The effect of this recommendation will be to increase the importance of asking direct questions in proposal forms for this new class of insurance contract. The Final Report recognises that this might result in the repeal of the special provisions in the Insurance Contracts Act that currently apply to the duty of disclosure for 'eligible contracts'.

Harder to avoid life policies based on non-disclosure or misrepresentation (4.6)

Currently, a life insurer can avoid a policy within its first three years if the insured innocently failed to comply with their duty of disclosure. This right will revert to the pre-2013 situation where, if the insured had complied with their duty, the insurer can only avoid the policy if it would not have entered into a life policy on any terms.

Our view: Underwriting guidelines will need to be reviewed to ensure they clarify the situations where no policy will be offered to an applicant.

Unfair contract terms will apply to insurance policies (4.7)

There are no new insights to be found in the Final Report on this subject, which recommends that the unfair contract terms provisions relating to insurance:

(a) be contained in the ASIC Act rather than in the Insurance Contracts Act (which is contrary to the approach originally proposed by Government);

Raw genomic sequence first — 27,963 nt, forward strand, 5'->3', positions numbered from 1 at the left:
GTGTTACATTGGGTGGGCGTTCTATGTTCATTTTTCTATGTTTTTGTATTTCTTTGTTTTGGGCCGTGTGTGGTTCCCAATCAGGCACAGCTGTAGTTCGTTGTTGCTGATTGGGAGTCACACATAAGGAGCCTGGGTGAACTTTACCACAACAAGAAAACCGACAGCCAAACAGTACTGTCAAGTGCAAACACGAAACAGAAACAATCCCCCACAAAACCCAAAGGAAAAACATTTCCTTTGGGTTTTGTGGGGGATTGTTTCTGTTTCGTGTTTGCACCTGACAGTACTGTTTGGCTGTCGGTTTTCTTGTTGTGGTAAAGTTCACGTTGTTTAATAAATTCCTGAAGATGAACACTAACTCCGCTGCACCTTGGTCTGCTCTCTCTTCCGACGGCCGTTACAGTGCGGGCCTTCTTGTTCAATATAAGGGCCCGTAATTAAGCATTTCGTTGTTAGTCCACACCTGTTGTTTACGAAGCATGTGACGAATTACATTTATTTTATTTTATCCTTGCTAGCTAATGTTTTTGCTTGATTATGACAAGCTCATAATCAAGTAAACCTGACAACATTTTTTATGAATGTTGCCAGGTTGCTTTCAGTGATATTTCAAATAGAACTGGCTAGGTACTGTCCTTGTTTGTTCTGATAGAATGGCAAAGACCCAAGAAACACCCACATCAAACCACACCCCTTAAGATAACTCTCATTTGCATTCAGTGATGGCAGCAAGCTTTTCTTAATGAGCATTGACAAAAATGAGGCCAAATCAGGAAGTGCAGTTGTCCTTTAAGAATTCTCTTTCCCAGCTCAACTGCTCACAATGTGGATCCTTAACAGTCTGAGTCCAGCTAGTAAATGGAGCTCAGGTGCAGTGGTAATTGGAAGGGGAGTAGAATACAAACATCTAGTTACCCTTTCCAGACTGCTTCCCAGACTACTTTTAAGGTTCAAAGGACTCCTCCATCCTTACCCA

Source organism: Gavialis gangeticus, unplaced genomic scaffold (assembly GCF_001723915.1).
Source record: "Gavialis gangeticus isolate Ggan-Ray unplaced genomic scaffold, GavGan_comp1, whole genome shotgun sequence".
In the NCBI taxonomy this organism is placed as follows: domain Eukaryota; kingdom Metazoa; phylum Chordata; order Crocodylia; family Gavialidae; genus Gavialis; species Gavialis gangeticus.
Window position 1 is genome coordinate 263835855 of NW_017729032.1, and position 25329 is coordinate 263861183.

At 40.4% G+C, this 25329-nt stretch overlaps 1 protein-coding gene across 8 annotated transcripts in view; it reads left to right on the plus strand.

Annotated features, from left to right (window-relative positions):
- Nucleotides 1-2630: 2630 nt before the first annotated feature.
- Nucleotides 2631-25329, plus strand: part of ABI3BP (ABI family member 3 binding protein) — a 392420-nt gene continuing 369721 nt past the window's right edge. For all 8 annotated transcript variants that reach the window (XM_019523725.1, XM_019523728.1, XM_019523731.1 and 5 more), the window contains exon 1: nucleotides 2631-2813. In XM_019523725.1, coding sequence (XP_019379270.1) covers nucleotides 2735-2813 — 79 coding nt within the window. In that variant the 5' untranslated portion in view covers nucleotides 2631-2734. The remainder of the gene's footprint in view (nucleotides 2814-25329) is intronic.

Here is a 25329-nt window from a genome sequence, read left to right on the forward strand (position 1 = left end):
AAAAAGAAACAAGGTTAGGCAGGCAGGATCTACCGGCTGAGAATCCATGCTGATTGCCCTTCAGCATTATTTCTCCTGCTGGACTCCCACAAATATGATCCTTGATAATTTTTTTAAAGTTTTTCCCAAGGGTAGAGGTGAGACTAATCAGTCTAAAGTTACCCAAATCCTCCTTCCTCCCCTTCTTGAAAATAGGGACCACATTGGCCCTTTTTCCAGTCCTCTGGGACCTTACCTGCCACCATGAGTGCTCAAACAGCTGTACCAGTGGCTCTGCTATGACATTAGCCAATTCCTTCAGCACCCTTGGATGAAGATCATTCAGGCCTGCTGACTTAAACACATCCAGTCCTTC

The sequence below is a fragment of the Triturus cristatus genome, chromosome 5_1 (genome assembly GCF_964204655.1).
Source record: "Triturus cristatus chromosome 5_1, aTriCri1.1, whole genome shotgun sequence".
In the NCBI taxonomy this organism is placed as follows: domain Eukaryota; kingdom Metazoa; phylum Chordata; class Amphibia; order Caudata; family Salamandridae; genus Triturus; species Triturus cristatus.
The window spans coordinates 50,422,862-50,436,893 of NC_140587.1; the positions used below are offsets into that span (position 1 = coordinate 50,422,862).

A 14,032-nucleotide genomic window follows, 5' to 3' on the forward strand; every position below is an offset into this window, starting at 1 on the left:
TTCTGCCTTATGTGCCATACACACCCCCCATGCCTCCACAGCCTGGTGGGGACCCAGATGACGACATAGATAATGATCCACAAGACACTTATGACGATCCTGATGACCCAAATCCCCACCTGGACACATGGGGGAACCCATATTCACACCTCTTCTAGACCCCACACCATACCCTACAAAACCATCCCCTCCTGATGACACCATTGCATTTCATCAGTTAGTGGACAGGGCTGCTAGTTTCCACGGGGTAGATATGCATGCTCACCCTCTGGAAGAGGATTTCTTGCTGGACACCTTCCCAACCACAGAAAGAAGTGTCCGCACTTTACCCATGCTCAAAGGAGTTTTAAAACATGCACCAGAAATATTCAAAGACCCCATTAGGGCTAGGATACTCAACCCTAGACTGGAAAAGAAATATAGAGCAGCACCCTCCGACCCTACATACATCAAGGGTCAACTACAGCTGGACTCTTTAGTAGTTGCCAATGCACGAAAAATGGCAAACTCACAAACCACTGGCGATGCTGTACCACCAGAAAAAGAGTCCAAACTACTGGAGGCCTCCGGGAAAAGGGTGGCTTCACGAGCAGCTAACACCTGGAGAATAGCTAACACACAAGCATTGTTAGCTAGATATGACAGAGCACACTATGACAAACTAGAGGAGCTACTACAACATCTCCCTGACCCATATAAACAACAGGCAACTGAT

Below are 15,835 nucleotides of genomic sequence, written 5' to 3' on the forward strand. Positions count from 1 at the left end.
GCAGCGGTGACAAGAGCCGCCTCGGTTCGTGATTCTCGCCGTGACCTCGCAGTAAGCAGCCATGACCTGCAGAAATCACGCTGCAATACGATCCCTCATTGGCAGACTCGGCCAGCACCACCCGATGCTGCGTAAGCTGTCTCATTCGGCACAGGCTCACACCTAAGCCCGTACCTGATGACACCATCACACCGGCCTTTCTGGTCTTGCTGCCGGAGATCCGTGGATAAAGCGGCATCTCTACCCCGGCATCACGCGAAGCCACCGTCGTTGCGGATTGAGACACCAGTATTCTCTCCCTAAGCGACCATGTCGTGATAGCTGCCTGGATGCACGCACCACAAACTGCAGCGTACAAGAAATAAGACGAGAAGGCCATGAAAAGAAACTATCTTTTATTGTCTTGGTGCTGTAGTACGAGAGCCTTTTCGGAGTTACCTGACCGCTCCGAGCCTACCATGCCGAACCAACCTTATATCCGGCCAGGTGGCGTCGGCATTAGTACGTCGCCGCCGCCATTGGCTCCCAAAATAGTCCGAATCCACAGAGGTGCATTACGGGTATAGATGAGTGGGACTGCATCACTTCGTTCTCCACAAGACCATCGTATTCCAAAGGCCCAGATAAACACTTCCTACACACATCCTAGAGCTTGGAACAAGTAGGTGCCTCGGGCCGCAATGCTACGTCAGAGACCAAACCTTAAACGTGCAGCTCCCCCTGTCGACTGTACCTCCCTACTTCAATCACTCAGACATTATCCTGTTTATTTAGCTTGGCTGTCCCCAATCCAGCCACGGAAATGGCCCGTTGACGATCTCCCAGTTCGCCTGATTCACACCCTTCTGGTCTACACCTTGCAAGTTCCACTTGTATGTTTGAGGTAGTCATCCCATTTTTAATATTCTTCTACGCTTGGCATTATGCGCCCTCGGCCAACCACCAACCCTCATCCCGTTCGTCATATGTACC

(b) adopt a narrower definition of 'the main subject matter of the contract' than the industry would have liked; and

(c) operate independently of the duty of utmost good faith.

Our view: In reality, the debate about unfair contract terms in the insurance context is much ado about nothing. When considering examples of 'unfairness' cited by consumer groups, it is hard to see how existing laws wouldn't provide a remedy in each case. The more interesting question will be whether the law inadvertently creates overlapping and inconsistent grounds for challenging a declined claim.

Claims handling will be a financial service (4.8)

The function of an insurance contract is to provide an indemnity (or an agreed sum) in response to an event. The delivery of that indemnity is a service and there is no compelling reason why the sale (and soon the design) of the underlying product (but not the execution of its primary function) should be regulated as a financial service.

Our view: As with some other recommendations, one might wonder what additional burden this will impose. If an insurer currently handles claims with the utmost good faith, it is difficult to see how being required to handle those claims 'efficiently, honestly and fairly' requires it do to more. By way of comparison, the General Insurance Code of Practice already requires its subscribers to do all those things as well as being 'transparent' when handling claims.